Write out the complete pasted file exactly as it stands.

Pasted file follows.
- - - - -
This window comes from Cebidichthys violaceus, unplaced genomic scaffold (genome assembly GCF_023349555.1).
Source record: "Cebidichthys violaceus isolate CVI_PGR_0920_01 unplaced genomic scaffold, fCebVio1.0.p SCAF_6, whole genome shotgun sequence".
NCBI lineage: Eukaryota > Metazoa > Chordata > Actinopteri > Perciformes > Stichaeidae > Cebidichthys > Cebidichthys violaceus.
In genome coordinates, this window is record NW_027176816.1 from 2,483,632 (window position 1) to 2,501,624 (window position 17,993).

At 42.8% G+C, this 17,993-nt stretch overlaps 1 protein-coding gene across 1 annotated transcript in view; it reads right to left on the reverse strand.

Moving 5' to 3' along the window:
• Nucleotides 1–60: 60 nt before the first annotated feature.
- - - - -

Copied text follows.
This window comes from Cebidichthys violaceus, unplaced genomic scaffold (genome assembly GCF_023349555.1).
Source record: "Cebidichthys violaceus isolate CVI_PGR_0920_01 unplaced genomic scaffold, fCebVio1.0.p SCAF_6, whole genome shotgun sequence".
NCBI lineage: Eukaryota > Metazoa > Chordata > Actinopteri > Perciformes > Stichaeidae > Cebidichthys > Cebidichthys violaceus.
In genome coordinates, this window is record NW_027176816.1 from 2,483,632 (window position 1) to 2,501,624 (window position 17,993).

At 42.8% G+C, this 17,993-nt stretch overlaps 1 protein-coding gene across 1 annotated transcript in view; it reads right to left on the reverse strand.

Moving 5' to 3' along the window:
• Nucleotides 1–60: 60 nt before the first annotated feature.